On 28 February 2001 Gary Hart was driving in the dark on the M62 motorway when he lost control of his vehicle. Later investigations revealed he was sleep-deprived and failed to apply the brakes. The car and it's trailer careered down the embankment onto the East Coast main railway line, where it was struck by an InterCity 225 train. Ten people died in the ensuing carnage and 82 were seriously injured.
Every year I hear stories from people who work in those consultancies (you know the ones I mean). They describe doing back to back sunset and dawn bat surveys, day after day, often with long journeys between and I can't help thinking of Gary Hart. He was sentenced to jail for five years, but I suspect a much bigger punishment for him was the knowledge of ten lives lost and 82 more whose lives were changed forever.
Selby was clearly exacerbated by circumstances, but imagine a head-on collision at 60mph. With a closing speed of 120mph it's entirely possible that you, your passengers and the family of five in the other car would all die or suffer life-changing injuries. And it would only take a moment's inattention.
With the new survey season approaching I thought it might be time to share a few thoughts on ways to limit the risks associated with driving to and from bat surveys at night, so here are my top ten suggestions.
1. Get to know what your level of tolerance is for fatigue and stay well inside it. How will you recognise when your abilities are impaired? You need to know. Be aware that your tolerance for fatigue decreases with age - I'm 56 and I can see a noticeable difference between now and a decade ago.
2. Heroes are those who save lives by being sensible. Pushing yourself beyond your limits to get that one last piece of survey work completed doesn't make you a hero - it definitely makes you the other thing.
3. Plan your workload and your sleep patterns. Within our team we avoid back to back sunset/dawn surveys like the plague and our full-timers are encouraged to take time off during the day to rest and ensure they are fresh when they need to be.
4. If you're under pressure to go beyond sensible limits you need to think carefully about what your options are, but you must address the issue. Dont fall into the trap of thinking it'll be fine, because one day it won't.
5. Do everything you can to keep your mind active whilst driving. I use talking books from Audible to help me stay alert - listening and thinking about what I'm hearing keep my brain fully functional. Music may help some people, but I worry that rhythmic sounds may be counter-productive.
6. If you have passengers in the car, get them to help. The best person ever for this (she knows who she is) was a member of our team who could sit in the front passenger seat and talk continuously and animatedly for two hours about her pet ferrets, horse-riding, pole-dancing, her various part-time jobs and heaven knows what else - it was impossible to doze off with that going on!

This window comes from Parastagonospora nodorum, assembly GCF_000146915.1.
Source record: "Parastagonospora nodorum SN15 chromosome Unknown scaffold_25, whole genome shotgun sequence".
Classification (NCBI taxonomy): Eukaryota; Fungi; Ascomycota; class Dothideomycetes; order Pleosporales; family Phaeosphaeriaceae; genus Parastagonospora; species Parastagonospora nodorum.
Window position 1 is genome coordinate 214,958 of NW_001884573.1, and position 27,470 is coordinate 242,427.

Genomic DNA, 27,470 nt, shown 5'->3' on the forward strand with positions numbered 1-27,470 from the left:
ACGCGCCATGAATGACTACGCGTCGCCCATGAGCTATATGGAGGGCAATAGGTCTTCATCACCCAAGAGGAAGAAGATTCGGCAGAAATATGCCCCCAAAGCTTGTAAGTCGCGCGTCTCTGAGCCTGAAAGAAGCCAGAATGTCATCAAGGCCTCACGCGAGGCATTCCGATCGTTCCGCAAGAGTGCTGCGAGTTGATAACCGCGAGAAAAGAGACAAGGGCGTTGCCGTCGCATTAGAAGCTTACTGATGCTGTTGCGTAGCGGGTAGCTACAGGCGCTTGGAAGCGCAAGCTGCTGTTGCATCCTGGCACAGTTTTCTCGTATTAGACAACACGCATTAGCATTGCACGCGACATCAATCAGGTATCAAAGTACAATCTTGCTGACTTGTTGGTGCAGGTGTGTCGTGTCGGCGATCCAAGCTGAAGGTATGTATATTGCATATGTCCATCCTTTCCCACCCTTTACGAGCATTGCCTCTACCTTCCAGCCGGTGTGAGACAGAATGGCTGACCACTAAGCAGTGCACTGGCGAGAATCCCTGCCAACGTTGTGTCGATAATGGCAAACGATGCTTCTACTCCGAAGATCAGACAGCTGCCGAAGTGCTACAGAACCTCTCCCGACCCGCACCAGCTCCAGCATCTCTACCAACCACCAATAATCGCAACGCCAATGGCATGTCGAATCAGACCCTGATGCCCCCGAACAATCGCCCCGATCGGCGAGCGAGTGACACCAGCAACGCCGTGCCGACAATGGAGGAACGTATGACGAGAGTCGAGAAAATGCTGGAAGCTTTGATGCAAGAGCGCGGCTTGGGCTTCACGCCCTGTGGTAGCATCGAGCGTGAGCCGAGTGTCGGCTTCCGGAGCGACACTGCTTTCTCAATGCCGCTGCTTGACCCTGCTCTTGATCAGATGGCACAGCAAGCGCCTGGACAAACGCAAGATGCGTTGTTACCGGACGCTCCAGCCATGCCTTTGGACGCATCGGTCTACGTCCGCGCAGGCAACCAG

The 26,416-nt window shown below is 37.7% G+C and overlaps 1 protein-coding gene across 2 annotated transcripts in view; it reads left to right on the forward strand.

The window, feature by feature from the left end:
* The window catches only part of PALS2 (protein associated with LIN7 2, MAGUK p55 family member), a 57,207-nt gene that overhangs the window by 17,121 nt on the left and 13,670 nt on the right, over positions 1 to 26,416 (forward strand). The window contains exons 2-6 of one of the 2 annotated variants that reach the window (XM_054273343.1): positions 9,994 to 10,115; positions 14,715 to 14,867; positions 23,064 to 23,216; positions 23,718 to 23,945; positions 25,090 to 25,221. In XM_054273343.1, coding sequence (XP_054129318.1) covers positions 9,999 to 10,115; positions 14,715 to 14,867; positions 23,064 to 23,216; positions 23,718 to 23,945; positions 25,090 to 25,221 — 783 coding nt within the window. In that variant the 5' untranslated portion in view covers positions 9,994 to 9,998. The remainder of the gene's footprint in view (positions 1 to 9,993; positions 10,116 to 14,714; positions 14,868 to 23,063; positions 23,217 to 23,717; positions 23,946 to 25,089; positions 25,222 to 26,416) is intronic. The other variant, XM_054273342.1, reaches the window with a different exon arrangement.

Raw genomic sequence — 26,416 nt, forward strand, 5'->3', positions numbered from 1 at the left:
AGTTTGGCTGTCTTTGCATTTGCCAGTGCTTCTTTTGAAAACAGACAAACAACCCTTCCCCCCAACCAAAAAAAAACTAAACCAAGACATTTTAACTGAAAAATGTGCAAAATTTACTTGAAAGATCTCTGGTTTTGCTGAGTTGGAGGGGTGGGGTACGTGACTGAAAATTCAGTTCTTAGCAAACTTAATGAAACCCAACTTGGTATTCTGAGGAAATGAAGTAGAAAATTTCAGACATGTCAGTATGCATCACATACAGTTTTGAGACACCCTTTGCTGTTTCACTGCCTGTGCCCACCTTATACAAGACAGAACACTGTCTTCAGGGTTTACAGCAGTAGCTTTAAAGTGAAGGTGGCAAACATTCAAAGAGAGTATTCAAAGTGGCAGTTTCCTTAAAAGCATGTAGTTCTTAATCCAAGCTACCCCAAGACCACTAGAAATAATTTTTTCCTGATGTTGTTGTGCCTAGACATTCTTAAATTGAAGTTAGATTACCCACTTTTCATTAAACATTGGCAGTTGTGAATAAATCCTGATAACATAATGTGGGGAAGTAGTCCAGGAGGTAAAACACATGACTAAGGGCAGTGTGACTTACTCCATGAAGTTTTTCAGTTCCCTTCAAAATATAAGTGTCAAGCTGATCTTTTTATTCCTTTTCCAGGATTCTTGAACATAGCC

7. I hope your car's fully serviced. with good tyres etc, but there are things you can do to reduce your workload. Make sure your windscreen is clean - bugs, smears etc are much more obvious in the headlights and peering through a murky wind-screen is not going to help you.
8. Are your headlights clean? It is gob-smacking how much less effective they are with even a thin layer of traffic film. I use my headlight washers at least once every journey. If your car doesn't have washers then carry a wet cloth in a bag and wipe them before setting off in the dark. The more forward illumination you have the easier it is to focus on driving safely.
9. You're in a hurry to get home - aren't we all, when it's 2am and a warm bed is calling? You know what I'm going to say - drive to the road conditions and resist that massive temptation to put your foot to the floor, especially on winding country roads.
10. If you recognise that you're fatigued, whatever you do, don't press on regardless. I find power naps suprisingly effective. Recline your seat and set an alarm for 20 minutes (no more than that or you risk going into a deep sleep and waking up more tired than you started). Close your eyes and empty your mind. If that doesn't work then it's time to accept that you've got it wrong and either dig out the sleeping bag or find the nearest Travelodge.
Please don't think this is a definitive guide - I'm not a sleep expert or an advanced driving instructor. But we work in an industry that tends to overlook this issue or worse, treat it as a macho thing. And that's just plain stupid.
Keep up to date with the latest posts Facebook.com/Davidsbatblog